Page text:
Extralimital - pale falcon brings excitement on a wet and gloomy day - 13 Dec 09

Around noon today, Tony Lauro found a large pale falcon hunting over the fields between Sound Avenue, Hulse Landing Road and Route 25A in Calverton near Riverhead (Suffolk Co.). Hugh McGuinness and I beat our way through the Sunday traffic and ever worsening rain to find Tony and a small crowd of Long Island birders looking at the falcon perched on a tall powerline pole. It was a fantastic looking (1st-year?) bird, very pale gray bordering on white. The falcon made a couple spectacular dives in pursuit of Mourning Doves and had apparently been doing this for a while. The tentative identification made by Tony and endorsed initially by all of us was a pale-morph GYR FALCON.

However, some felt that subtle aspects did not quite fit our expectations for a Gyr but more on this later. Our elation was short lived when we got a better chance to study the legs, which had been obscured in most viewsby the tops of the poles or by the bird's tail. Little-by-little we realized that it likely had leather ankle bracelets and this was confirmed as it came into land after one of its sorties. Drat! An escaped falconry bird. Tony Lauro took the disappointing news with grace and most folks soon headed for their cars to escape cold and unrelenting rain. Hugh and I lingered for a bit trying to get photo-documentation of the offending leg ornaments. Over the next 20-30 mins we witnessed a couple more flights including an amazing high speed streak right over the farm buildings were hiding behind. Escape or not, this is one fast bird!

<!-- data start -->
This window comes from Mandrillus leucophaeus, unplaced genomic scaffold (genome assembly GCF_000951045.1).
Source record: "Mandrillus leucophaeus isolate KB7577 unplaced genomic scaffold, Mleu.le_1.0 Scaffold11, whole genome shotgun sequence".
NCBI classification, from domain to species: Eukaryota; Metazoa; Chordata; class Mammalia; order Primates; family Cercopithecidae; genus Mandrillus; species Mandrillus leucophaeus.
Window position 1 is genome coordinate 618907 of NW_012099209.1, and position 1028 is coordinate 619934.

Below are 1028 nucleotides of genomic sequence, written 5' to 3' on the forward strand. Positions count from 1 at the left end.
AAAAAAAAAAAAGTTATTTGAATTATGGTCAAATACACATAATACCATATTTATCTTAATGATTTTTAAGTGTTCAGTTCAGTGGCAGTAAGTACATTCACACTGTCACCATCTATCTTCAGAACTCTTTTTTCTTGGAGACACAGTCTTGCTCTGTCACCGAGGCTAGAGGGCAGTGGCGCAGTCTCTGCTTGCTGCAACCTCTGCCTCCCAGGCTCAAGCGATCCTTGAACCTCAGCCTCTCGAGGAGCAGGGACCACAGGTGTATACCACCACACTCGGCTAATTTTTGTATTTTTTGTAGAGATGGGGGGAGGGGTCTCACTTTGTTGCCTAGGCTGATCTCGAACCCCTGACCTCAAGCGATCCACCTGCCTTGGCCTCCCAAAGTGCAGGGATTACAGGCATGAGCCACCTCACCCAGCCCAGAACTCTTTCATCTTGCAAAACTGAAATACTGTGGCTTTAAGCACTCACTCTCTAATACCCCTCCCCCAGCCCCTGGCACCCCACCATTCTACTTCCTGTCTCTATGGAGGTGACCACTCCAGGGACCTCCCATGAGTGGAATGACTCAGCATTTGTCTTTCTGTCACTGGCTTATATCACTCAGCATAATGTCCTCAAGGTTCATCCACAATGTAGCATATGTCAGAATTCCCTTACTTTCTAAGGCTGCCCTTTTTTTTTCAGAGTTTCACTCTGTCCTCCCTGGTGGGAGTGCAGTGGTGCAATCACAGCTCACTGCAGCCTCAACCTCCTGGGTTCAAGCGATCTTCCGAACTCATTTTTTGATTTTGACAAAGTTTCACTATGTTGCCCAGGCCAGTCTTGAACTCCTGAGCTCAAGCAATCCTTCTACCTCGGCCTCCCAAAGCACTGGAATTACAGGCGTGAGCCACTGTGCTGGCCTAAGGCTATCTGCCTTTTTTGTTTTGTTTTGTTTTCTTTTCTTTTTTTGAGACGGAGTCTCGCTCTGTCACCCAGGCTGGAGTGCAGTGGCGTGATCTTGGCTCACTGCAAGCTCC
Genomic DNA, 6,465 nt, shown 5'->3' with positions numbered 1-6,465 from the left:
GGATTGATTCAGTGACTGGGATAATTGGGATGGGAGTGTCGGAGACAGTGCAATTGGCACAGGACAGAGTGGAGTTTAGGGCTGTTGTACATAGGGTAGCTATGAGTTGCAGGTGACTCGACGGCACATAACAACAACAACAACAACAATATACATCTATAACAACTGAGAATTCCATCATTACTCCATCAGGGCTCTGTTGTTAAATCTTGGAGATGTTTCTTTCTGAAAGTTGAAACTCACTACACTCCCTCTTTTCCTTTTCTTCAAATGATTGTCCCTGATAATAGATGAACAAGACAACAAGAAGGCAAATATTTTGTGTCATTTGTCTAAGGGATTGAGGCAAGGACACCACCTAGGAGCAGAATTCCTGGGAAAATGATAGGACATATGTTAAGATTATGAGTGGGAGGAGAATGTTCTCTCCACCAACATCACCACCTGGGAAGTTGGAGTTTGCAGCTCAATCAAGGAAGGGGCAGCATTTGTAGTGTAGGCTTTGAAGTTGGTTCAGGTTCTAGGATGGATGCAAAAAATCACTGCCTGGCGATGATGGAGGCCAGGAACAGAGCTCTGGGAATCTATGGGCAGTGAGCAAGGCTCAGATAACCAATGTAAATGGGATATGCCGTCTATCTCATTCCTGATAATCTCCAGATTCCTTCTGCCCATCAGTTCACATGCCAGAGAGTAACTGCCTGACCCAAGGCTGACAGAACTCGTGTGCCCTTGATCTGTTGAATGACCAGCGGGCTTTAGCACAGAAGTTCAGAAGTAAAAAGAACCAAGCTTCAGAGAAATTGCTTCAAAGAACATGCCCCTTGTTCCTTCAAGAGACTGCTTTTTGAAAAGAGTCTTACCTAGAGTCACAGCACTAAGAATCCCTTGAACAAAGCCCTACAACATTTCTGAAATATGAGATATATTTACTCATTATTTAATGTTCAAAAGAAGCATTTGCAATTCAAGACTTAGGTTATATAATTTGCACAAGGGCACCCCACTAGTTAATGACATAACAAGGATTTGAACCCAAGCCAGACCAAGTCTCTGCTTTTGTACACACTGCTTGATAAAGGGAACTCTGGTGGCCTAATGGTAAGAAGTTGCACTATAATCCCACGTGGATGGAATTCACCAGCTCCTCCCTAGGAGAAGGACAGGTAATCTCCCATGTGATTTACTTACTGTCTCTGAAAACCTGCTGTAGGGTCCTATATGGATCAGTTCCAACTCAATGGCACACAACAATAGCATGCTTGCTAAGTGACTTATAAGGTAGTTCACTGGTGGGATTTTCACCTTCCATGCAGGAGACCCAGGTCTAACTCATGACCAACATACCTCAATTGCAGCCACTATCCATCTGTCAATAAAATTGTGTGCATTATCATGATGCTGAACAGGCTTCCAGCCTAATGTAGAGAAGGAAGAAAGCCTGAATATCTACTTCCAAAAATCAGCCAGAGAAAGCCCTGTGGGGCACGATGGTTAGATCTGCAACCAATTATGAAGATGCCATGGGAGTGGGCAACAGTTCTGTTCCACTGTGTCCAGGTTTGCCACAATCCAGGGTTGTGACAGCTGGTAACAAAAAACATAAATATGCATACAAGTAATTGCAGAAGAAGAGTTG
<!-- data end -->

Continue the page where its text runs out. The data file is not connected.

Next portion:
Hugh first raised the possibility of a hybrid, possible a Gyr x Saker cross, rather than a pure Gyr, based on the sleeker profile and noticeably pale head. From on our collective but very limited experience, we also considered the constant activity of the bird to be a bit unusual. Was the bird really big enough to be a Gyr, even a male? Shouldn't it be hunting ducks rather than doves? Obviously these are subject criteria and as has been mentioned before, identification of hybrids (there are several popular combinations) is difficult. More research is clearly needed. The yellow rather than blue feet may also indicate a hybrid assuming that the aging is correct. There are two lessons here, first that large falcon ID is not necessarily straightforward and second, that birds need to be studied carefully; even something as seemingly obvious as the presence of leather straps around both legs may not be revealed immediately.

Anyway, we all enjoyed the bird tremendously and thank Tony for not only getting the word out immediately but for staying on the bird to make sure we all saw it - a true gentleman!

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